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How My Lawn Identifies My Flaws As A Professional

Growing up I hated to mow my parents’ lawn. Pushing the mower for 2 hours every week was not very high on my list of things to do as a kid. There was nothing of this household chore that spoke to me and I resisted my family obligation at every turn. (I formally apologize to my Mom and Step-Dad…) However, as I became a homeowner, I now enjoy the process because I feel a sense of accomplishment when I see my lawn cut with straight lines and being as green as Jack Nicklaus’ green jacket.

Why does this matter at all? I believe that cutting grass with a purpose of excellence has a direct connection in teaching our youth how to complete a task at a high level. I only wish my Mom was around to see how I’ve changed my ways.

I think there is a lot to be said when someone can visually see that they are not completing a task. In our daily lives, sometimes our mistakes are not as apparent as a missed strip of grass in our lawn. Since the dawn of time, young adults have been known to complete only the bare minimum in their school work and their chores at home. Sadly, when students are not ever asked to give 100% is when a pattern of complacency can develop that follows them their entire professional career.

As a professional, I try looking at my tasks with the same view as looking at my mistakes while cutting my lawn. When you are lazy cutting the grass, you can see your mistakes. EVERYONE can see your mistakes! Your inattentiveness or laziness is right there for everyone to see. In fact, your mistake is physically taller than the rest of the grass you’ve already cut.

When you cut your grass, your willingness to fix your mistakes are also on display. If at the end of your mowing, you look back and see tall grass where it should be short grass but still put the mower away, you are making a conscious decision to not complete your job at a high level.

This now begs the question, how can we become better at not leaving tasks unfinished? I believe this is a learned trait.

I’ve had many people in my life that have demanded more from my efforts. I’ve had coaches, teachers, professors, colleagues, and family members that have asked me to do my best. Many of these mentors were not training me specifically for my current professional duties but they helped provide me with the building blocks for my future occupation. These same people also set up an environment in which I was surrounded by others who were asked to do the same. They also created their lessons so that I felt like my efforts were also tied to helping a group of people.

We learn these attributes in our adolescence by being a member of a team, a musical ensemble, or working an entry level position. We are taught to work hard and to not let others on our team “down.” We learn to become dependable by not wanting to be the weakest link in our group. We also learn about not “cutting corners” because we want our teammates to value our contributions to the overall goal our group is trying to achieve. Our teammates also know when we are not giving our full effort.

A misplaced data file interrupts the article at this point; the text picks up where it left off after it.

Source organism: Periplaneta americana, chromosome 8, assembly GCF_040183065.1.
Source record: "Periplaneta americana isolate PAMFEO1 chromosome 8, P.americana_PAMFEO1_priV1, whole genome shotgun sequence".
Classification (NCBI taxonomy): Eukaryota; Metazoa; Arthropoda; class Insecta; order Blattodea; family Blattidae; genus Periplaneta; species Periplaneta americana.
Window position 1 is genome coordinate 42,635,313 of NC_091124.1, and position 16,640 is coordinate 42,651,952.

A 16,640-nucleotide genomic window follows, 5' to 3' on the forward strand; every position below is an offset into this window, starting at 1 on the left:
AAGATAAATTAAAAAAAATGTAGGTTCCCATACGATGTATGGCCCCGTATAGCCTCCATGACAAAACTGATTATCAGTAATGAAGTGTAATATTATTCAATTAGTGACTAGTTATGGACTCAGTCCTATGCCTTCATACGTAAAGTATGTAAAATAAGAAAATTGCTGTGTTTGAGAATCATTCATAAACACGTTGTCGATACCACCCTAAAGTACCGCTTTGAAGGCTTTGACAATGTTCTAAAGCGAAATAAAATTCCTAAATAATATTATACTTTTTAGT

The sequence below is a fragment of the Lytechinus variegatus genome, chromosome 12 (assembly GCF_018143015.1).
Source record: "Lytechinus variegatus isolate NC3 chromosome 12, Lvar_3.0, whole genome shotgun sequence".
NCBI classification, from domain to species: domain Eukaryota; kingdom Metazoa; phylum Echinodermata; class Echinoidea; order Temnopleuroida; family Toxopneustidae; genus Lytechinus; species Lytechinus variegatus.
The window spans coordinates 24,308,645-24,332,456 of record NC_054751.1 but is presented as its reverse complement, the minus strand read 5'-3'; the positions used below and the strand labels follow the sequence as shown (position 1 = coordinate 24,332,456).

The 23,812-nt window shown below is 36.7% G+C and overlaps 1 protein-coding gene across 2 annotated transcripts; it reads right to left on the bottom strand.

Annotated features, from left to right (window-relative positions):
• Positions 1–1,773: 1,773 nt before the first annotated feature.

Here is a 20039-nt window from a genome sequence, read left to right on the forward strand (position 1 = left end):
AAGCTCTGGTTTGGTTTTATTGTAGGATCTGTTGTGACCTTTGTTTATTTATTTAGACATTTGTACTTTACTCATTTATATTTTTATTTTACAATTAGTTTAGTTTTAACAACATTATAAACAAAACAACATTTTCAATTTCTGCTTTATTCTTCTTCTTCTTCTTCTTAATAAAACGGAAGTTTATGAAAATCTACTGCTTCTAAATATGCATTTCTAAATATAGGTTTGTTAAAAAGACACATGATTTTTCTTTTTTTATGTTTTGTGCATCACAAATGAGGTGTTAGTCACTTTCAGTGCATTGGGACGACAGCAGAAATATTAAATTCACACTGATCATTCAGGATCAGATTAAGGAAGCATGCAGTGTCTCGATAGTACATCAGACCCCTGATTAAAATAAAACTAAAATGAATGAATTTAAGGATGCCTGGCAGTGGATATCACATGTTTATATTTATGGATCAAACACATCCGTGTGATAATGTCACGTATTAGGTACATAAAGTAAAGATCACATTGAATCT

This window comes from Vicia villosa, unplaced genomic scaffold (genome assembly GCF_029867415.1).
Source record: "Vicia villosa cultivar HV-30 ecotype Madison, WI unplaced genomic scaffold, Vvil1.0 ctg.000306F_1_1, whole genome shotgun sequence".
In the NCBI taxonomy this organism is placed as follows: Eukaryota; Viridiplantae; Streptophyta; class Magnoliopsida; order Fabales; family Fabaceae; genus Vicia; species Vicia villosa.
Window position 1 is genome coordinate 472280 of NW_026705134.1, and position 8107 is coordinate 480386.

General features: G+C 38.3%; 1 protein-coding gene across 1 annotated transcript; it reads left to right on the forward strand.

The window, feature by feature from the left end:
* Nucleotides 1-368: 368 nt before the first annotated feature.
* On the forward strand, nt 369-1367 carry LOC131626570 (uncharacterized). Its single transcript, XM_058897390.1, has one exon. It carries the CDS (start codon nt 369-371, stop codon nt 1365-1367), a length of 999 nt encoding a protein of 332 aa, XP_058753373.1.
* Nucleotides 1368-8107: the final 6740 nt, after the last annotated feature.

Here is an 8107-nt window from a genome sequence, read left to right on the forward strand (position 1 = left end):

In high achieving organizations, students are taught to show up early, to be prepared, to try their best, to have a positive attitude, to be coachable, and to do more than what was asked. Through these life skills, our youth can begin their own journey of learning what it is like to not give up and to fight through adversity.

Once we teach others to become committed to a high level of excellence, it becomes harder to submit subpar work. It becomes harder to say that our efforts are “good enough” even when we know there is more to do. At home, our chores also become our own way of looking back to see if there is grass that we missed cutting the first time. Our lawns teach us that we have the ability to look at our assigned tasks and ask ourselves: “Am I done with this task or do I still have things I need to fix before others see my work?”

But how does this translate to our professional life?

As professionals, in every occupation, we are assigned tasks to complete. Some are tasks that we enjoy and there are many tasks that I’m sure we do not enjoy. The tasks might be tedious, time consuming, or they might be unrelated to our own goals. Sometimes we might feel that the task is “beneath us” as we have our own perceptions of our own value or self-worth.

As a mentor, boss, or manager, exhibiting these same attributes on a consistent basis is just as important as teaching these life skills. If we are going to profess that being early to meetings is important, then people under our leadership should also see the mentor showing up early.

I’m by no means perfect. I will find myself looking at my yard and know that I could make it look nicer. As a professional, I am constantly encouraging myself to work at a level that ensures that others will not have to pick up for things I have left undone. When I fail, I do my best to rectify the situation and or offer thanks for someone who has helped me with my task.

My lawn, like me, is nowhere close to perfect but it is a reflection on what I think is a building block for success and the success of our youth. By finding and seeing our mistakes, we can then find ways to go back and address what needs to be fixed. Adding this life skill to my professional duties has given me an opportunity to be a contributing member to a high achieving organization.

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